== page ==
Thursday, November 26, 2009


Yet More on the CRU "Hack"

* Gavin Schmidt (climate modeler for NASA) has done a good job providing his version of events, and he tries to defuse the most "shocking" emails here.

* CEI is threatening a lawsuit if Schmidt's employer (NASA's Goddard Institute for Space Studies, or GISS) doesn't comply with some FOIA requests. The one part I found a bit much was where they seem to be threatening to sue because Schmidt wasn't fair in his comment moderation at during work hours--and hence he was impeding science "on taxpayer time." C'mon.

* I originally did not refer to this incident as a "hack" because I thought it was an inside job. For one thing, that was the first report I read. But I also thought that an outside hacker wouldn't have known where to look to grab all this stuff. An anonymous poster at a previous Free Advice thread sums up my view well:
If this is the result of a hack we are dealing with the best hacker the world has ever known hands down. When a hacker enter a system, they have a short amount of time to rake in whatever they can find and then GTFO! This is a very comfortable package that has taken a conciderable amount of time to assemble and not something that was done in the span of a hack. Then the hacker should have worked for months, infiltrating, analyzing and collecting. A server is a HUGE filesystem. Those who believe that this is the result of a hack, will have to similarly believe that you can indeed find not 1, not 2, not 10 but 100+ needles in a haystack the size of Kansas. Either the "hacker" knew exactly what they came for and was able to navigate through the filesystems and find all the relevant individual parts which points towards an insider, or the hacker new exactly what package to get. This itself raises questions. who then packed this package and from where did the hacker know what to look for and where? The last suggestion is pure luck, but then again...who compiled the package of data? I think it was an insider job and like many others I think it may be "Harry" who either did it, or compiled the package and then told someone where to look. No evidence for this, but the sheer amount of luck required by a random hacker to come upon this package is just unacceptable.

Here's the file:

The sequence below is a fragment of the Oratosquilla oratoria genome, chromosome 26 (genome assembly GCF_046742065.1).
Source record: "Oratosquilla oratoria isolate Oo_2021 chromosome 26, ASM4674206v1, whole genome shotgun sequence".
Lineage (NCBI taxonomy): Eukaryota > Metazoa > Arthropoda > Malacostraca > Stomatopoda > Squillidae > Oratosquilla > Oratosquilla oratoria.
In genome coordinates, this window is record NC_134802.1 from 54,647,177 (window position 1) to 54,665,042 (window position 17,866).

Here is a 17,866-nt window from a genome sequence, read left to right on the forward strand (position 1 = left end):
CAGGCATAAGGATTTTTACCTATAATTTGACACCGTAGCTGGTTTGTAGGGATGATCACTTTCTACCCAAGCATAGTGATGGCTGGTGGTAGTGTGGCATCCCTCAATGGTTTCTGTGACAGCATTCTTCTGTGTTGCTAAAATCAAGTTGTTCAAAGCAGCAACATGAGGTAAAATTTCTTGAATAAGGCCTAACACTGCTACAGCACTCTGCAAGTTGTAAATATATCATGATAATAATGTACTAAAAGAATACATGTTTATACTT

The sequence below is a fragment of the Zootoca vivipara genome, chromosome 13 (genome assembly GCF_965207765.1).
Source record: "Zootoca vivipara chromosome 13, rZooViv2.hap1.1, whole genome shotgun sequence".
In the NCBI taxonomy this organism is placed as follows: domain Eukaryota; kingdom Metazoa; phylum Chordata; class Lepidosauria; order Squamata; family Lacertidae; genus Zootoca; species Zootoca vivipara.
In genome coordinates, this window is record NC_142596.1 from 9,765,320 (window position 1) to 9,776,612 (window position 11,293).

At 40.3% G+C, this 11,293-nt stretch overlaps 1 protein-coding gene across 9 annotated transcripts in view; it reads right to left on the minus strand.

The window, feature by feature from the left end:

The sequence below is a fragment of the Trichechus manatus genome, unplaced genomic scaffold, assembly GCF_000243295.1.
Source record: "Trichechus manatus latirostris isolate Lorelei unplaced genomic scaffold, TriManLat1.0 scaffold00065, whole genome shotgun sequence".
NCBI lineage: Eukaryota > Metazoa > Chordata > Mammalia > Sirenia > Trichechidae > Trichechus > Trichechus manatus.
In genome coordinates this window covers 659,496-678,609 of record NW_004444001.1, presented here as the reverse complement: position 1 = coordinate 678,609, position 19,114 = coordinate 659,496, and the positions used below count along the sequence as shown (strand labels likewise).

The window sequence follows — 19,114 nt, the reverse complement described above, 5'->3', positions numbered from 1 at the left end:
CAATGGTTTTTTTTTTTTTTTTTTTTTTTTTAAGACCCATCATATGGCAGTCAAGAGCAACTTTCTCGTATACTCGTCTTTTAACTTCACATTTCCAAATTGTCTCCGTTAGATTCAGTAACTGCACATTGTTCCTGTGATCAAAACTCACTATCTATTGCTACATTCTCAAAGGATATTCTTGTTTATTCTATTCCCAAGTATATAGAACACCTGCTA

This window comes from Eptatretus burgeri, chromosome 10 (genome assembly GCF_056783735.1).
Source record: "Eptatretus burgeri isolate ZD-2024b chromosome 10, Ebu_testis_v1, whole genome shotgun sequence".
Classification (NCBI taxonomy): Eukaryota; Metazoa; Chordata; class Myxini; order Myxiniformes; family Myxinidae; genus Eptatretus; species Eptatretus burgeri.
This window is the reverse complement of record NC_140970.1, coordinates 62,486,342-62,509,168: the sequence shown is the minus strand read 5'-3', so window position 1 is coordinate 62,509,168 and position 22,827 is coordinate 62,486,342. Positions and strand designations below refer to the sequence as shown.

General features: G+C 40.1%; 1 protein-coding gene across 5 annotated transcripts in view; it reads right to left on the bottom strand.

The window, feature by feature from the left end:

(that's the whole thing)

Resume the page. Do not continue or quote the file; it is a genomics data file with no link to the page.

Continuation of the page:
Now I don't really know enough about computers to say whether the above is true, but that's where I was coming from when I initially attributed this to a whistleblower. Or are we saying that there was so much skullduggery going on at CRU, that a randomly grabbed chunk of emails contained a handful of zingers?